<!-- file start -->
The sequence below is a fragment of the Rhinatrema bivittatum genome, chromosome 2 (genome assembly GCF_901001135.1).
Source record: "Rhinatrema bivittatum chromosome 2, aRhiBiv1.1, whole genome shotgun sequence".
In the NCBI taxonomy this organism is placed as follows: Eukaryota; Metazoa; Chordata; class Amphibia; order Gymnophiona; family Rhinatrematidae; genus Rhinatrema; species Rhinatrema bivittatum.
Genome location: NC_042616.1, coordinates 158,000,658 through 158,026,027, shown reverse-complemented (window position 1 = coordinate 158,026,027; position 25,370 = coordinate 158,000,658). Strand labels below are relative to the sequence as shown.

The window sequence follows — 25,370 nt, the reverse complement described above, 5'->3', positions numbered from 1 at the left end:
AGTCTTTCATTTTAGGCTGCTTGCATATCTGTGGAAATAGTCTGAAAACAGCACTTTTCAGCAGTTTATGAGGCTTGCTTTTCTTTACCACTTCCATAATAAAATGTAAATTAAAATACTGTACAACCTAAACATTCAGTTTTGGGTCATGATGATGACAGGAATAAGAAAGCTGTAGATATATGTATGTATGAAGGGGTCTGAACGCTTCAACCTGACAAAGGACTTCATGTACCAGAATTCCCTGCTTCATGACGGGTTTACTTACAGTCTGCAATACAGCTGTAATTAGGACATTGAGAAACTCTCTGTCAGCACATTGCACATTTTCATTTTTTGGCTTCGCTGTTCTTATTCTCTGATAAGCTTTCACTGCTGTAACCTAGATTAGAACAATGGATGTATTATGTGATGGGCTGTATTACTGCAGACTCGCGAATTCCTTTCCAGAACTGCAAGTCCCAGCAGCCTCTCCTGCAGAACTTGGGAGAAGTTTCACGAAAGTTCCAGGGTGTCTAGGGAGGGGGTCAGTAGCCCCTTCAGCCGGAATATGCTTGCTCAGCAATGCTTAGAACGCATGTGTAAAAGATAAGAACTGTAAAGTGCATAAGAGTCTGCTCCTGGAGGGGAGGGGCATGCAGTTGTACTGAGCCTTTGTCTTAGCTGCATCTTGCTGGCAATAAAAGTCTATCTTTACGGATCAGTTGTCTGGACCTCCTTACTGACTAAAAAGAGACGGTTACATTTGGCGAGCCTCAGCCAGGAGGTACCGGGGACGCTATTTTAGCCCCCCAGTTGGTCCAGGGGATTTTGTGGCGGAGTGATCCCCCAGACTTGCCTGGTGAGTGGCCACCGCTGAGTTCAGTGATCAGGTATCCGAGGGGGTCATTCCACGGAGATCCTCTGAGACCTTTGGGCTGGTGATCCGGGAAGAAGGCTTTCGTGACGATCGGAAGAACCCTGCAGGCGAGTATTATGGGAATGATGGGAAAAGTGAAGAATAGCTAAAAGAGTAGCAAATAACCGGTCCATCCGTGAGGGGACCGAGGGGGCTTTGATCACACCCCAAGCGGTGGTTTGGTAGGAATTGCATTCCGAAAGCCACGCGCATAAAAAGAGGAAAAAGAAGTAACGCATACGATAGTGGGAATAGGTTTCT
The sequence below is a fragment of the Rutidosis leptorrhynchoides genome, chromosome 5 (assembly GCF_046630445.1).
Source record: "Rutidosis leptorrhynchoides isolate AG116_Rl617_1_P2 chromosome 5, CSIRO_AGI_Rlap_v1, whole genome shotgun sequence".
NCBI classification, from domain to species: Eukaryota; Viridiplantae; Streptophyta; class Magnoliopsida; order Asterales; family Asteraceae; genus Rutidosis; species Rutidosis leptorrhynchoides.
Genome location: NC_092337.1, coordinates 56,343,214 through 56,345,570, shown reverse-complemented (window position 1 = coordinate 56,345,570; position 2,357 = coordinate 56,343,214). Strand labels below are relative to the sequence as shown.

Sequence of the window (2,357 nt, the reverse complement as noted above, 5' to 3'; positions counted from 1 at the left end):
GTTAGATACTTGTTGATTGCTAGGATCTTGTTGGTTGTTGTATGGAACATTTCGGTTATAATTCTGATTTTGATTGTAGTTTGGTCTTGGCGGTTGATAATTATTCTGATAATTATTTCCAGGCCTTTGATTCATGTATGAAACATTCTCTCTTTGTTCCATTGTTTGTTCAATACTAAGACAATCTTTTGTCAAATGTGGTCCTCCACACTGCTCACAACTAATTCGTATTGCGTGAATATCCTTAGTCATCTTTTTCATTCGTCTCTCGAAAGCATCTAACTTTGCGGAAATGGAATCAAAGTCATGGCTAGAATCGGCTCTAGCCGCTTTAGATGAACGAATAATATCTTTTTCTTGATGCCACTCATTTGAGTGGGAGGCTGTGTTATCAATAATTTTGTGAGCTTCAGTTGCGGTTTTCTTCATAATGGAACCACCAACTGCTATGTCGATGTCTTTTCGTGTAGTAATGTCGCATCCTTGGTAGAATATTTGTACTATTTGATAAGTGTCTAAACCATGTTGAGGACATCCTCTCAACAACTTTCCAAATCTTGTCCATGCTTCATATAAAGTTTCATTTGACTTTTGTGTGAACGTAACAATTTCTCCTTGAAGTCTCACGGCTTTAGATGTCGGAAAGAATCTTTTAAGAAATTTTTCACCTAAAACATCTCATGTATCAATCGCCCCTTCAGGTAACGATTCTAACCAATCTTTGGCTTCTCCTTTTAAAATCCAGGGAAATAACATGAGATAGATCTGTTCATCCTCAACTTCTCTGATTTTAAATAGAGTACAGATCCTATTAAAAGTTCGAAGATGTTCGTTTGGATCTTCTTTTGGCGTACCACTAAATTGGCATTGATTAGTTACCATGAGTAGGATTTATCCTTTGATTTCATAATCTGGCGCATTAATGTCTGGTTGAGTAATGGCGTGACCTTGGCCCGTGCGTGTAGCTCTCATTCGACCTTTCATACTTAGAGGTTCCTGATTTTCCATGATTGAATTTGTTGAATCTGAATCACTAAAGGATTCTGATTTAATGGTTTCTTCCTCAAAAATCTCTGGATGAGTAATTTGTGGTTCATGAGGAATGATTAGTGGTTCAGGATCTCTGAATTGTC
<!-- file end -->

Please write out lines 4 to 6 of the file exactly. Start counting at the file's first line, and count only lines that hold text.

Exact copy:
Genome location: NC_042616.1, coordinates 158,000,658 through 158,026,027, shown reverse-complemented (window position 1 = coordinate 158,026,027; position 25,370 = coordinate 158,000,658). Strand labels below are relative to the sequence as shown.

The window sequence follows — 25,370 nt, the reverse complement described above, 5'->3', positions numbered from 1 at the left end:
AGTCTTTCATTTTAGGCTGCTTGCATATCTGTGGAAATAGTCTGAAAACAGCACTTTTCAGCAGTTTATGAGGCTTGCTTTTCTTTACCACTTCCATAATAAAATGTAAATTAAAATACTGTACAACCTAAACATTCAGTTTTGGGTCATGATGATGACAGGAATAAGAAAGCTGTAGATATATGTATGTATGAAGGGGTCTGAACGCTTCAACCTGACAAAGGACTTCATGTACCAGAATTCCCTGCTTCATGACGGGTTTACTTACAGTCTGCAATACAGCTGTAATTAGGACATTGAGAAACTCTCTGTCAGCACATTGCACATTTTCATTTTTTGGCTTCGCTGTTCTTATTCTCTGATAAGCTTTCACTGCTGTAACCTAGATTAGAACAATGGATGTATTATGTGATGGGCTGTATTACTGCAGACTCGCGAATTCCTTTCCAGAACTGCAAGTCCCAGCAGCCTCTCCTGCAGAACTTGGGAGAAGTTTCACGAAAGTTCCAGGGTGTCTAGGGAGGGGGTCAGTAGCCCCTTCAGCCGGAATATGCTTGCTCAGCAATGCTTAGAACGCATGTGTAAAAGATAAGAACTGTAAAGTGCATAAGAGTCTGCTCCTGGAGGGGAGGGGCATGCAGTTGTACTGAGCCTTTGTCTTAGCTGCATCTTGCTGGCAATAAAAGTCTATCTTTACGGATCAGTTGTCTGGACCTCCTTACTGACTAAAAAGAGACGGTTACATTTGGCGAGCCTCAGCCAGGAGGTACCGGGGACGCTATTTTAGCCCCCCAGTTGGTCCAGGGGATTTTGTGGCGGAGTGATCCCCCAGACTTGCCTGGTGAGTGGCCACCGCTGAGTTCAGTGATCAGGTATCCGAGGGGGTCATTCCACGGAGATCCTCTGAGACCTTTGGGCTGGTGATCCGGGAAGAAGGCTTTCGTGACGATCGGAAGAACCCTGCAGGCGAGTATTATGGGAATGATGGGAAAAGTGAAGAATAGCTAAAAGAGTAGCAAATAACCGGTCCATCCGTGAGGGGACCGAGGGGGCTTTGATCACACCCCAAGCGGTGGTTTGGTAGGAATTGCATTCCGAAAGCCACGCGCATAAAAAGAGGAAAAAGAAGTAACGCATACGATAGTGGGAATAGGTTTCT